I hate to be a contrarian, but I don’t think the article is terribly profound. Based on two data points, Kramer is suggesting that the wine world is being shaken by a lack of loyalty and excitement?

I can’t speak to Calgary, but in SF many wine lovers are taken with local producers and do not feel compelled to look to the Old World to find excitement. Indeed, the Old World is generally pitched as “traditional”, so what would be exciting about more of the same?

Shifts in consumer preferences tend to be gradual. In recent years Bordeaux pricing has continues to rise with seemingly no end in sight. Might this be the cause of the lack of loyalty/excitement, especially when coupled with what many have described as a disappointing vintage? Now add to it that in the US there was a backlash against Merlot (the so-called “Sideways effect”) and the ABC brigade and it’s no wonder why attendees weren’t doing backflips at the tasting.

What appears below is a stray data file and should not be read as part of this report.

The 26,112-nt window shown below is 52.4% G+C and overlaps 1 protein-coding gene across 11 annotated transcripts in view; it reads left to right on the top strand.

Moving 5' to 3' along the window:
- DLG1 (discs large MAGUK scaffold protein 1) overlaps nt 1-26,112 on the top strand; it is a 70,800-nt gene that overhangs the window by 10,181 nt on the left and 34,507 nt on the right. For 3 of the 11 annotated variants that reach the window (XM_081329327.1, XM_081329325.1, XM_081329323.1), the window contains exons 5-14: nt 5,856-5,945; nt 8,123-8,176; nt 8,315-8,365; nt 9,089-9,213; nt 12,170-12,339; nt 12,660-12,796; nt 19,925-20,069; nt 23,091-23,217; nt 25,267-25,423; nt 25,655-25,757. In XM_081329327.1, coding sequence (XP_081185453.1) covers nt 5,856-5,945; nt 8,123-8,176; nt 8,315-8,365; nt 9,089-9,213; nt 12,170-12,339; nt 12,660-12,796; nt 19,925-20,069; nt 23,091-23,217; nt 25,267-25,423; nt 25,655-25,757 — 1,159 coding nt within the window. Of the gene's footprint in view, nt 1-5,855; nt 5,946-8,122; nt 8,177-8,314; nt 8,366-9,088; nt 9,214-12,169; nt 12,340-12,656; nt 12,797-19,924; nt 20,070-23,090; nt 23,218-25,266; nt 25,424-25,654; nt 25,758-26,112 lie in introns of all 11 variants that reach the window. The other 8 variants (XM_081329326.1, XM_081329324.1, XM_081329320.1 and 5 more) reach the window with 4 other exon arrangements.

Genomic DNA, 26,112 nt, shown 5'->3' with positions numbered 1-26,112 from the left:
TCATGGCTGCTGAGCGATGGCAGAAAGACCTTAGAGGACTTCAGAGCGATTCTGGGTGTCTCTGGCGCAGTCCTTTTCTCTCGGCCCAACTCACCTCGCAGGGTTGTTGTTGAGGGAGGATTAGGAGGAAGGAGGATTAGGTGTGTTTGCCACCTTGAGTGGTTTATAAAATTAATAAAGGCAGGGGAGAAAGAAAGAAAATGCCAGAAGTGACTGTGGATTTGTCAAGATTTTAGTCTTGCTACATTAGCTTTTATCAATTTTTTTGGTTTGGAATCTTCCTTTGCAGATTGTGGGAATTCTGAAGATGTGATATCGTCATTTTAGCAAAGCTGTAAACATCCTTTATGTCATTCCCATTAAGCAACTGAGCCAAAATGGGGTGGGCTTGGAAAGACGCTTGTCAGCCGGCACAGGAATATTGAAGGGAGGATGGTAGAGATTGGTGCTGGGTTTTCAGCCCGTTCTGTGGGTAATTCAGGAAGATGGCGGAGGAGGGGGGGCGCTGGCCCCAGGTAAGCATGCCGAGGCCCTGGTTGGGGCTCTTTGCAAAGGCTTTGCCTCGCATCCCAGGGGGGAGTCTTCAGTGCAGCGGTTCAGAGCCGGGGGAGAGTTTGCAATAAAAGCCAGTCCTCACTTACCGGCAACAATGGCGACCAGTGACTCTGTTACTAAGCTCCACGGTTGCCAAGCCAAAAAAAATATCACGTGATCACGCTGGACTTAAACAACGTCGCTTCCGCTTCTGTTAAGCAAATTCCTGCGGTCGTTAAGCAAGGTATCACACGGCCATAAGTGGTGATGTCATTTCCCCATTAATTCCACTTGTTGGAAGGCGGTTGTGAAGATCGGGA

I believe a lot has to do with changing taste. We have people that eat meat and potatoes 2-3 times a day. That’s all they eat. So if one day they start having fish or chicken, do we call them “disloyal” to meat? Some people have tired of simple cabs, especially those oversoften to make them drink now and unabusive. Same goes with some chardonnay. Many of my former big cab drinking friends are now buying far more grenache, syrah, and CdP type blends, than cabs. Much more variety in flavors and a new added zing.I look at it like this: I started out drinking German rieslings, and then developed a taste for an ever changing array of reds. I wasn’t disloyal to rieslings, I still love them, I’m just more well rounded in my consumption today.